The Conservatives banked more money from donations than all the other political parties put together, the latest Electoral Commission figures showed as David Cameron was accused of mounting a partisan attack on Labour’s main source of income.
The Tories were given £15.4m of the £30.6m received by the parties in the first three months of this year compared with £9.33m collected by Labour and £3m given to the Liberal Democrats. The Scottish National Party was given £1.05m and Ukip just under £1m.
The figures emerged as Labour braces itself for the loss of several million pounds a year following changes to trade union funding announced in this week’s Queen’s Speech.
New legislation will require union members to “opt in” to its political fund rather than the current system of automatic enrolment unless they explicitly opt out.
Labour receives a significant proportion of its income from political funds and the move could cost the party heavily.
Nearly two-thirds of Labour’s donations in the first quarter of 2015 came from unions, including £3.5m from Unite, £700,000 from the GMB and £570,000 from Unison.
Jonathan Tonge, professor of politics at Liverpool University, said loss of revenue from the unions could be “catastrophic” for Labour. He said the party relied on the unions for at least 80 per cent of its funding in election years, and added: “It’s that stark – Labour could not afford to lose its link with the unions.”
Labour has shaken up its rules to phase in, between 2014 and 2019, a similar “opt in” system for union members to affiliate to the party – a move it says it has taken in the interests of transparency, and this is an internal party change instead of legislation.
Lord Falconer, the shadow Justice Secretary, said: “The Conservative Party is still reliant on a small pool of large donors, outspending other parties by millions.
“It is no wonder the Tories are focusing on partisan politics rather than engaging in meaningful reforms to our party funding system.
“The Conservatives should be focusing on what’s best for the nation as a whole, rather than launching a brazenly political attack on trade unions, who stand up for millions of working people.”
Luke Hall, the Conservative MP for Thornbury and Yate, said Labour was “more reliant than ever on the monthly cheque as a ‘kiss of life’ for its finances from [Unite leader] Len McCluskey and the union bosses.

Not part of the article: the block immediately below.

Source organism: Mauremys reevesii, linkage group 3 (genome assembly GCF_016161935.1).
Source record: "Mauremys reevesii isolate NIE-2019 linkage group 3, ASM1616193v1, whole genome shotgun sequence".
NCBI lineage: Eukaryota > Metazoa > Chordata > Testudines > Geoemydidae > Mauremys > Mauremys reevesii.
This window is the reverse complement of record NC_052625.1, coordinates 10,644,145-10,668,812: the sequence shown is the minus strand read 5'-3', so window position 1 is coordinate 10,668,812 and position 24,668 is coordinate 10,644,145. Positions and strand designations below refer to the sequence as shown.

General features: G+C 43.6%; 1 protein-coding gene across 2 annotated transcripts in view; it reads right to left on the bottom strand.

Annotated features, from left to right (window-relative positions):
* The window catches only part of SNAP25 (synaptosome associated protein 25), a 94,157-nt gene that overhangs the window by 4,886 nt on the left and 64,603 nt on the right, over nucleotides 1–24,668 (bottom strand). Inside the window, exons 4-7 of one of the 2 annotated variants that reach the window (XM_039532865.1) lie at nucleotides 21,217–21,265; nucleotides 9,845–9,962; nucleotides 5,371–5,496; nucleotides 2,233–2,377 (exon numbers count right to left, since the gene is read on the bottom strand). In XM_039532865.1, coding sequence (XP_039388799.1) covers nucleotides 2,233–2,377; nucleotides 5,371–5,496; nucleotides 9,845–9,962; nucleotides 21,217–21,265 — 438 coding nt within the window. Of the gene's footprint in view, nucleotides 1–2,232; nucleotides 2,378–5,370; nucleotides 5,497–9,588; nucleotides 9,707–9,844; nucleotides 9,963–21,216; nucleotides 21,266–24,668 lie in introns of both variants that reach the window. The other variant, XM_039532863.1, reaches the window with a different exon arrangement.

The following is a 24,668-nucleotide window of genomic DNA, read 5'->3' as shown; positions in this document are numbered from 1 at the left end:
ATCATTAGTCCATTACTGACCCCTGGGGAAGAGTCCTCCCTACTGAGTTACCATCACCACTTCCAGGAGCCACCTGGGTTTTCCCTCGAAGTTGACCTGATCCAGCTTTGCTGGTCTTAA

“The public know nothing has changed in Labour. Union bosses pick the candidates, dictate the policy and choose the leader.”
The £30.6m donated to Britain’s political parties over three months is the highest total on record, and is more than 50 per cent higher than the amount handed over in the equivalent period ahead of the 2010 election campaign.
Katie Ghose, the chief executive of the Electoral Reform Society, said the figures underlined the need for “urgent political reform of the party funding system”. She added: “We can’t continue to have a race to spend the most, with parties increasingly relying on a small number of powerful wealthy backers – whether that’s big organisations or rich individuals.”
Biggest donations: First quarter 2015
Unite (£3,538,512, Labour) Represented 38 per cent of Labour’s income from gifts.
GMB (£696,680, Labour) Accused the Tories of “shackling the bodies that have funded the political opposition to them for more than a century”.
John Griffin (£661,250, Conservatives) Founder of Addison Lee minicabs also gave £500,000 in previous two years.
Unison (£571,563, Labour) Its leader, Dave Prentis, called the election the most important in a generation.
Michael Gooley (£500,000, Conservatives) Founder of travel agent Trailfinders has given £1.5m in under a year.
Christine and Colin Weir (£500,000 each, the SNP) Have given the SNP more than £4m since scooping the £161m Eurolottery jackpot.
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